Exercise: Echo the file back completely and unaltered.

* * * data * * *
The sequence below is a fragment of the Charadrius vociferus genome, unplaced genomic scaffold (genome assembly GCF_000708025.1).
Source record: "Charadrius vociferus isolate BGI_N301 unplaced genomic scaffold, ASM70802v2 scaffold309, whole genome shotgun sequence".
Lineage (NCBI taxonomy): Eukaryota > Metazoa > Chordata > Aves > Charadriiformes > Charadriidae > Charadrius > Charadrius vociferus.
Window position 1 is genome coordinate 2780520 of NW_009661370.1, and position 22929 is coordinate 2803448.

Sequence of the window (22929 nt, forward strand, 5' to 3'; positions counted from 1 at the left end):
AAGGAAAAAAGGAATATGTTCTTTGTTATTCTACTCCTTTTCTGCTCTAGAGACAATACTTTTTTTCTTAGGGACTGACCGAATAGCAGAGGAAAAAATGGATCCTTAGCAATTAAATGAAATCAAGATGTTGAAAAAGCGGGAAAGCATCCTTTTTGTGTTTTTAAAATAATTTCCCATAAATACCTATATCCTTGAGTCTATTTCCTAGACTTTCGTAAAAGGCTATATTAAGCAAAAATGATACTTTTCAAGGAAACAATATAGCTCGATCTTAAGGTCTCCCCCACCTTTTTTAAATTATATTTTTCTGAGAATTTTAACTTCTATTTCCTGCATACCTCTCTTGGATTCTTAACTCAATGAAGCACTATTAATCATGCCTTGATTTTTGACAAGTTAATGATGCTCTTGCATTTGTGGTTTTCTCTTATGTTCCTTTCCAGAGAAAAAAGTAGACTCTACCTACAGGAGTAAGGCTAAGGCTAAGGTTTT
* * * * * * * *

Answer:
The sequence below is a fragment of the Charadrius vociferus genome, unplaced genomic scaffold (genome assembly GCF_000708025.1).
Source record: "Charadrius vociferus isolate BGI_N301 unplaced genomic scaffold, ASM70802v2 scaffold309, whole genome shotgun sequence".
Lineage (NCBI taxonomy): Eukaryota > Metazoa > Chordata > Aves > Charadriiformes > Charadriidae > Charadrius > Charadrius vociferus.
Window position 1 is genome coordinate 2780520 of NW_009661370.1, and position 22929 is coordinate 2803448.

Sequence of the window (22929 nt, forward strand, 5' to 3'; positions counted from 1 at the left end):
AAGGAAAAAAGGAATATGTTCTTTGTTATTCTACTCCTTTTCTGCTCTAGAGACAATACTTTTTTTCTTAGGGACTGACCGAATAGCAGAGGAAAAAATGGATCCTTAGCAATTAAATGAAATCAAGATGTTGAAAAAGCGGGAAAGCATCCTTTTTGTGTTTTTAAAATAATTTCCCATAAATACCTATATCCTTGAGTCTATTTCCTAGACTTTCGTAAAAGGCTATATTAAGCAAAAATGATACTTTTCAAGGAAACAATATAGCTCGATCTTAAGGTCTCCCCCACCTTTTTTAAATTATATTTTTCTGAGAATTTTAACTTCTATTTCCTGCATACCTCTCTTGGATTCTTAACTCAATGAAGCACTATTAATCATGCCTTGATTTTTGACAAGTTAATGATGCTCTTGCATTTGTGGTTTTCTCTTATGTTCCTTTCCAGAGAAAAAAGTAGACTCTACCTACAGGAGTAAGGCTAAGGCTAAGGTTTT